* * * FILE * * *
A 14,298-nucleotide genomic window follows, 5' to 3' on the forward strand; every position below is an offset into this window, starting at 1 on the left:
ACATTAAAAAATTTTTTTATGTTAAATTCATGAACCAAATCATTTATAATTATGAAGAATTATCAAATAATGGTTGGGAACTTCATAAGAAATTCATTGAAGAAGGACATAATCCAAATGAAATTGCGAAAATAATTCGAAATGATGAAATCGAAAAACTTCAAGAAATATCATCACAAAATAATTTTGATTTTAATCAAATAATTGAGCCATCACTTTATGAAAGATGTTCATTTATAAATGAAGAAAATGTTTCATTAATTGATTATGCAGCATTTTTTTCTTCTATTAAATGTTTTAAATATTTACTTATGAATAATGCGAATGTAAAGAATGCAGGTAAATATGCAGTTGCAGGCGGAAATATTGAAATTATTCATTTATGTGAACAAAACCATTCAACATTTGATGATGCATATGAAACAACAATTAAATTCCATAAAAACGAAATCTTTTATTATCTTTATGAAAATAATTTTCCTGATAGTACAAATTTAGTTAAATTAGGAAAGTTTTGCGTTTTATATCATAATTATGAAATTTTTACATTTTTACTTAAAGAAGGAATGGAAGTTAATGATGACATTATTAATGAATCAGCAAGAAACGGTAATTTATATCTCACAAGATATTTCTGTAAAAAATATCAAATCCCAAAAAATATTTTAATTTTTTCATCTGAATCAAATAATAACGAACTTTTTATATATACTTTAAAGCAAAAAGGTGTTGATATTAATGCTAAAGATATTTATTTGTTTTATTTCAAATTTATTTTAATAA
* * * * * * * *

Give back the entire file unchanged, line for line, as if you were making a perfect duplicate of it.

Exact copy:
A 14,298-nucleotide genomic window follows, 5' to 3' on the forward strand; every position below is an offset into this window, starting at 1 on the left:
ACATTAAAAAATTTTTTTATGTTAAATTCATGAACCAAATCATTTATAATTATGAAGAATTATCAAATAATGGTTGGGAACTTCATAAGAAATTCATTGAAGAAGGACATAATCCAAATGAAATTGCGAAAATAATTCGAAATGATGAAATCGAAAAACTTCAAGAAATATCATCACAAAATAATTTTGATTTTAATCAAATAATTGAGCCATCACTTTATGAAAGATGTTCATTTATAAATGAAGAAAATGTTTCATTAATTGATTATGCAGCATTTTTTTCTTCTATTAAATGTTTTAAATATTTACTTATGAATAATGCGAATGTAAAGAATGCAGGTAAATATGCAGTTGCAGGCGGAAATATTGAAATTATTCATTTATGTGAACAAAACCATTCAACATTTGATGATGCATATGAAACAACAATTAAATTCCATAAAAACGAAATCTTTTATTATCTTTATGAAAATAATTTTCCTGATAGTACAAATTTAGTTAAATTAGGAAAGTTTTGCGTTTTATATCATAATTATGAAATTTTTACATTTTTACTTAAAGAAGGAATGGAAGTTAATGATGACATTATTAATGAATCAGCAAGAAACGGTAATTTATATCTCACAAGATATTTCTGTAAAAAATATCAAATCCCAAAAAATATTTTAATTTTTTCATCTGAATCAAATAATAACGAACTTTTTATATATACTTTAAAGCAAAAAGGTGTTGATATTAATGCTAAAGATATTTATTTGTTTTATTTCAAATTTATTTTAATAA